considerations in selecting a shirt
Shirts are a very important piece to your wardrobe: Not only are they an essential piece to your suiting, but when the occasion calls for it, they hold their own, that is, if you’re wearing the right fit and fabric for the occasion.
1. Know your measurements and body type
Generally speaking, the right dress shirt will be nicely fitted to your body with little excess material. The goal of the fit is to see clean lines that are appealing to the eye and flattering to the body, with no excess fabric that billows or bunches up to make you look like you’re wearing a parachute. Alternatively, you don’t want the shirt so tight that you can’t move and your buttons look like they’re about to pop open any minute. Your shirt should fit comfortably between these two extremes. If you’re sporting a larger figure, do not look for shirts that are oversized in the torso area because if they billow, they can make your midsection appear even heavier.
In terms of specific fit, know that the shoulder seams should hug your shoulders and stop just at the end of your shoulder. Also, make sure your sleeves aren’t too long or too short; the sleeve should extend comfortably to your wrist. Another trick of proper fit is to unbutton the cuffs, and if they reach too far past your wrists, the sleeves are too long.
2. Subtle features
There are your standard, run of the mill dress shirts, and then there are ones that have special, subtle features to them that you need to be aware of when it comes to proper fit. First, some shirts have pleats. You may be familiar with the fact that pants mostly have them but dress shirts do too, and these pleats are extra folds of fabric that are usually placed at the back of the shirt designed to give the wearer some extra room, especially if one is carrying a little extra meat around the middle. However, the excess fabric may billow out in the upper part of your back if you move the wrong way. While this style can benefit, it’s best to try it on for yourself to see if this feature works for you.
Second, as you’re probably well aware, because it’s been thoroughly hammered into you, is that today’s suit trends more toward a slimmer fit, with any larger fit looking dated. This means that your dress shirts need to follow trend as well: You can’t wear an oversized dress shirt under a fitted suit — it just doesn’t make any sense. So, keep an eye out for shirts that say “tailored,” “slim,” or “fitted,” for your best bet at a good fit. If you’ve done your research and gone through all the necessary steps and still find that your shirts don’t fit you quite right, find a tailor that you trust and have them work their magic for you.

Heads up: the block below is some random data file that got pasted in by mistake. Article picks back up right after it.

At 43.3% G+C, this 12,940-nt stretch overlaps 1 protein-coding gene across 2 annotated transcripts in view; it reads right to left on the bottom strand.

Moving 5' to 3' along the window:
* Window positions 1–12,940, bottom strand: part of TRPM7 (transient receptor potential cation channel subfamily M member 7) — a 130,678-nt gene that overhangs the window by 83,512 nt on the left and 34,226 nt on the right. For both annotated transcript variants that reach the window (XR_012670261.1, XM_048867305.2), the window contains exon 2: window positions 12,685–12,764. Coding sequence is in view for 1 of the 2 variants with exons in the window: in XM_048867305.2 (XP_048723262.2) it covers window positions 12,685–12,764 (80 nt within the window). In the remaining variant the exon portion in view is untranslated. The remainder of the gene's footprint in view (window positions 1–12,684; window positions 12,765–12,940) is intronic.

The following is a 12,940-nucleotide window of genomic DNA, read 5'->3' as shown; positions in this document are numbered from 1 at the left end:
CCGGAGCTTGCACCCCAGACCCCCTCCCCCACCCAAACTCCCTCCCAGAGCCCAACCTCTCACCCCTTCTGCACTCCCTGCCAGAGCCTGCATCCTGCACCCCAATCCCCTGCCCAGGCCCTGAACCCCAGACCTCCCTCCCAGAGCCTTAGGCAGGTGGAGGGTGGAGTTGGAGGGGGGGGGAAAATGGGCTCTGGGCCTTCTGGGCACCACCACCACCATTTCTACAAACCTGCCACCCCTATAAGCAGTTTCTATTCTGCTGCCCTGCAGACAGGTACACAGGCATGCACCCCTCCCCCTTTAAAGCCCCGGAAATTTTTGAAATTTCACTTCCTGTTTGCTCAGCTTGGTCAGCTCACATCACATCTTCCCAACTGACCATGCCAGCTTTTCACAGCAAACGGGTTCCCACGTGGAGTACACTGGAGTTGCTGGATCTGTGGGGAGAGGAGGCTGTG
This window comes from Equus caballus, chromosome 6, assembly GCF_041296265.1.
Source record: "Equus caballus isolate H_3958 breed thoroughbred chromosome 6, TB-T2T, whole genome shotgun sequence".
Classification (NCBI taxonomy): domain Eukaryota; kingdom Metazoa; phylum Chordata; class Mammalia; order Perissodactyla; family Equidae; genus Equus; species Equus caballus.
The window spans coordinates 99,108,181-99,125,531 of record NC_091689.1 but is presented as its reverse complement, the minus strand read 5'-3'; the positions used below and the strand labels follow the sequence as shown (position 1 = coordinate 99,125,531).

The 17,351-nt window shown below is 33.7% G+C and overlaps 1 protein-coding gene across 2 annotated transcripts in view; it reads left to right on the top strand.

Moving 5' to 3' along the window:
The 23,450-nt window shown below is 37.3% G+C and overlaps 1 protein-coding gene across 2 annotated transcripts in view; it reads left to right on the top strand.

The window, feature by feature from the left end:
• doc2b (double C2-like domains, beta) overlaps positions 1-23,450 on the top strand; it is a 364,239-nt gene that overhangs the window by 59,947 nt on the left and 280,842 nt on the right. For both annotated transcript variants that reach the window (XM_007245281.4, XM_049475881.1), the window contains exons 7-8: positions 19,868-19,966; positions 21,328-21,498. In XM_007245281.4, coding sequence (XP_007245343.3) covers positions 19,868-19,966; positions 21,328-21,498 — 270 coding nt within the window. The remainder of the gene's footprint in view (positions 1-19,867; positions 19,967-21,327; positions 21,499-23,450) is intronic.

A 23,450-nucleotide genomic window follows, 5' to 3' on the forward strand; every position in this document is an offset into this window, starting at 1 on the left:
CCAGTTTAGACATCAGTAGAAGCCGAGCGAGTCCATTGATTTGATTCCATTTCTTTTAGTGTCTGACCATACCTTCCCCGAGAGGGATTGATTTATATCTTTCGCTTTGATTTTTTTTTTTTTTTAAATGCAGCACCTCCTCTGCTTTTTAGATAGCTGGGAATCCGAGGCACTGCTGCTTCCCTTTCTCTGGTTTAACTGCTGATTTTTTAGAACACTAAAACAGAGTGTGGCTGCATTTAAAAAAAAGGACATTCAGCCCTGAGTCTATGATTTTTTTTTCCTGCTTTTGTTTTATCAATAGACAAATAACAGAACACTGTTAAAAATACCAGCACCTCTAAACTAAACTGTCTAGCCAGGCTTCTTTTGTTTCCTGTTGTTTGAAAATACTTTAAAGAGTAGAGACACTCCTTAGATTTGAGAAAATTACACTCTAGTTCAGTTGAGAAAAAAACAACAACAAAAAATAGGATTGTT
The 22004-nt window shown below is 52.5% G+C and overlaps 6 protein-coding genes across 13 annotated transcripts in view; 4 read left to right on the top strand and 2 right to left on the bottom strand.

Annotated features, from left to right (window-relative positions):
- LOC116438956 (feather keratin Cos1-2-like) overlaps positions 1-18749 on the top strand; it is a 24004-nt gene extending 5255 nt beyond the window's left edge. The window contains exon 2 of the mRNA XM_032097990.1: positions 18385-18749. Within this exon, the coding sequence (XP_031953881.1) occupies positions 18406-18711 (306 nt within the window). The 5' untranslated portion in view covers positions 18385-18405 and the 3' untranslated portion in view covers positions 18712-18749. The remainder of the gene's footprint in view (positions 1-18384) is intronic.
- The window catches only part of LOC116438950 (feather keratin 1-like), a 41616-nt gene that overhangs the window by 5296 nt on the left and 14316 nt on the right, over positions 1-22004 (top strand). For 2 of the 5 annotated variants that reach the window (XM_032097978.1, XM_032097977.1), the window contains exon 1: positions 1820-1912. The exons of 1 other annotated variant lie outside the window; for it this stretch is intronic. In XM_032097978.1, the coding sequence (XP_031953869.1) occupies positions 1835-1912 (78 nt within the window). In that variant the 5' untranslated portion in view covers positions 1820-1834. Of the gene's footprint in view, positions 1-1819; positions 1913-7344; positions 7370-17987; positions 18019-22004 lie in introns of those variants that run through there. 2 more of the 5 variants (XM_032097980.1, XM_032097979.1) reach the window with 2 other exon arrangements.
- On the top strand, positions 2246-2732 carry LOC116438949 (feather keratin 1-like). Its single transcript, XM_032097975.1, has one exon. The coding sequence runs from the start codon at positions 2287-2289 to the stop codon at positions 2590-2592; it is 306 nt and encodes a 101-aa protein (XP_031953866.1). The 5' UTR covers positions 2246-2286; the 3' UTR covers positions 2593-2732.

3. Pay attention to the collar
While there are numerous collar styles on the market right now from spread collars, to cutaways, to English spread to the really pointy forward point, the choices can become overwhelming. That said, cut through all this overwhelm and go with the semispread. It’s not too trendy or conservative and will go well with any kind of suit and tie. You may not realize this but the collar can communicate your personal style more so than the color or pattern of your shirt, which is another reason why it’s best to choose one that goes with any suit style.
Another detail to pay attention to with the collar is how it fits on your neck, Gents, your collar should not fit so tight that it makes your face turn red or cuts off your air supply. Quick tip when you’re shopping for shirts: Make sure you can comfortably fit one finger between your neck and collar (aka the one-finger collar rule), however, if two fingers fit then it’s too big.
4. Fabrics (which one works best for you)
Depending upon your style, and even the time of year can and will have an impact on the type of fabric that you’ll opt for with your shirts. For instance, you’re not going to wear a heavier textile shirt like twill in the middle of summer, you’re going to want a lighter and smoother fabric shirt like poplin or pinpoint. While there are also many different types of fabrics/textiles, from twill to oxford (which is one of the most common dress shirt fabrics) to poplin, to pinpoint, and end-on-end, don’t get too caught up in “yarn numbers,” which refers to the thickness of the fabric threads not the thread count, or terms like “ply,” which more so refers to the number of threads woven together before the fabric is made. Most high-quality or pricier shirts tend to have a higher yarn number, or thread count and tend to be a smoother, softer fabric.
That being said, avoid synthetic fabrics like polyester, which can make a dress shirt look shiny, flimsy, and overall cheap-looking, and they tend to not be as breathable as cotton. Lastly, it’s important to consider steering clear of “non-iron” dress shirts, because though they are advertised as eliminating or reducing wrinkles, sometimes the treatment that’s used can make the shirt appear shiny and can also stifle airflow that can cause you to sweat when wearing them. It’s best to try the shirt on before you purchase it to gauge whether or not non-iron shirts are for you.
5. Don’t forget about color and print
The basic colors for dress shirts are solid white and light blue: They’re simple, starter colors, but once you have those down, it’s time to branch out and get creative because those two colors can get very boring very quickly. Sure, pastels like pink or lavender/light purple are spring and summer go-to’s, but start getting creative and play with patterns. GQ suggests going for plaid or gingham style shirts that are very of the moment and add an instant pick-me-up to your work wardrobe. As the temperature starts to rise, have some fun with your color palettes and reach for gingham patterns in lighter colors like green. For the fall and winter months, opt for more muted richer tones that match perfectly with a darker business suit.